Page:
last week in live music: laura cantrell and walt wilkins
It was a busy week for me, what with trying to finish the long-overdue African military research project for Committee Member 5, deal with 4/5 of my committee and their comments on my proposal, and getting ready to leave town for two weeks. So, naturally, I saw three live shows and went to a football game. Without further ado....
Laura Cantrell, Waterloo in-store, 11/9
Cantrell hosts a popular radio show in New York that consists of a lot of "found" folk music, much of it from Appalachia. She released an album over the summer that got really good reviews. I'd read about her EVERYWHERE and wanted to see what all the fuss is about. And after two songs at an in-store that started 20 minutes late, I have to say that I'm not sure. The songs were fine, but her delivery was mediocre, her voice was unexceptional, and on the whole it was pretty boring. So boring, in fact, that I left ten minutes into the set to go to Emeralds, where I bought some fabulous shoes before heading off to the GA's.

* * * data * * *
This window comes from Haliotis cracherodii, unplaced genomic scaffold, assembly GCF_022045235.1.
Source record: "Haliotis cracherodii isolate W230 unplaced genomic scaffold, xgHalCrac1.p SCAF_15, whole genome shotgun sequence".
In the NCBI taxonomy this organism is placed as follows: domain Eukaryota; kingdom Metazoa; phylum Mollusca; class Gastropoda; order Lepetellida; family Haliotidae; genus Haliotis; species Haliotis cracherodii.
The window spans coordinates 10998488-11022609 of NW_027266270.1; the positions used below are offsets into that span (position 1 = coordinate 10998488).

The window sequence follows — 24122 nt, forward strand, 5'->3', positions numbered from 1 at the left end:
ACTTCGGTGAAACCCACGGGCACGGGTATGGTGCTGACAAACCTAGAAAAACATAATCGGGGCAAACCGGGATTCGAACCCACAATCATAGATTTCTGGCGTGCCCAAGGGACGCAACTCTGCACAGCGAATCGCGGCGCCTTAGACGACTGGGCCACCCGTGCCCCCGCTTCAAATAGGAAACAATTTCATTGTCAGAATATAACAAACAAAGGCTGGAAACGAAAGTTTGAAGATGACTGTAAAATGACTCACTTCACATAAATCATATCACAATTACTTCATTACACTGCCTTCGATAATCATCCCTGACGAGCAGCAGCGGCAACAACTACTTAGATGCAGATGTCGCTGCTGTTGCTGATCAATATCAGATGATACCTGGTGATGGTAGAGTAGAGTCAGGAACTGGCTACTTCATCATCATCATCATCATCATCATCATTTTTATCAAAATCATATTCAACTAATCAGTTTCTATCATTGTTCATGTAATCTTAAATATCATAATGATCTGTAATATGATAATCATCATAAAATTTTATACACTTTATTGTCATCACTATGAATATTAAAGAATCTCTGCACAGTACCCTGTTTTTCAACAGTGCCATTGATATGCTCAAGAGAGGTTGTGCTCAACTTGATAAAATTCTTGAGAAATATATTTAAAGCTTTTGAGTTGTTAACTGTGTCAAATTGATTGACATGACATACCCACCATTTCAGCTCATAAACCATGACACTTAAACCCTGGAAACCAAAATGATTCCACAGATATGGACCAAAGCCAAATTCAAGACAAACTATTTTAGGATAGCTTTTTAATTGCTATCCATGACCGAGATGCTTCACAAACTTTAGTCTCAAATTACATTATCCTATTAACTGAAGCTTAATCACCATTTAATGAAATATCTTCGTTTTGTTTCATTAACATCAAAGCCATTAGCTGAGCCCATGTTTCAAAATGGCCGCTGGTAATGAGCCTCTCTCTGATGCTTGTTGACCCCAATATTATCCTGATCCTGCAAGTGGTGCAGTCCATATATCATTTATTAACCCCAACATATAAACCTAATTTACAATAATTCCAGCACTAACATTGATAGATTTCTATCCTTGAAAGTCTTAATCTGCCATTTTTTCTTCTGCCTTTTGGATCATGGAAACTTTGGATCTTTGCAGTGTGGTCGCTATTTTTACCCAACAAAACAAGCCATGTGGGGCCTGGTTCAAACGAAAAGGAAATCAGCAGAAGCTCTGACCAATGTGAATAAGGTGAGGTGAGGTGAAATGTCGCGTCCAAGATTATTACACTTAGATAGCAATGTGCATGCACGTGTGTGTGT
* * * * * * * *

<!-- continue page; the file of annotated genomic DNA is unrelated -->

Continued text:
About the only good thing about wasting half an hour at Waterloo was running into a friend who's in the film industry and is fixin' to pick up to go to Waco for four months to work on the "Texas Cheerleader" pilot that TLC is filming. They're following around four Midway High senior cheerleaders and hoping for a reality show a la Laguna Beach. That will be somethin'. My friend is somewhat less than enthused.
Walt Wilkins, Cheatham Street Warehouse, 11/11
I adore Walt Wilkins. Not just because he was raised a liberal Baptist (although he was). Certainly not because Pat Green keeps recording his songs. No, I love Walt Wilkins because he survived Nashville and came out a better songwriter than ever. Friday night's show was awesome. We had the table up front and were treated to more than two hours of his best songs from Rivertown and Mustang Island, along with lots of new stuff and some covers. He took requests for the last twenty minutes or so, including one from the mysterious "Terry" who wanted to hear "So Linda, Surrender." It was an amazing set, backed by Marcus Eldridge and another singer-songwriter named John Greenburg who played a great song about an old blue suit towards the end of the night.
Really, though, Walt could've sung the phone book and I would've been happy. Getting to hear him sing "Poetry," which is one of my favorite songs ever, was an added treat. You should definitely catch Walt at one of his Austin-area shows now that he's back in town.
More to come on Dwight Yoakam and my wacky Washington Sunday dinner soon.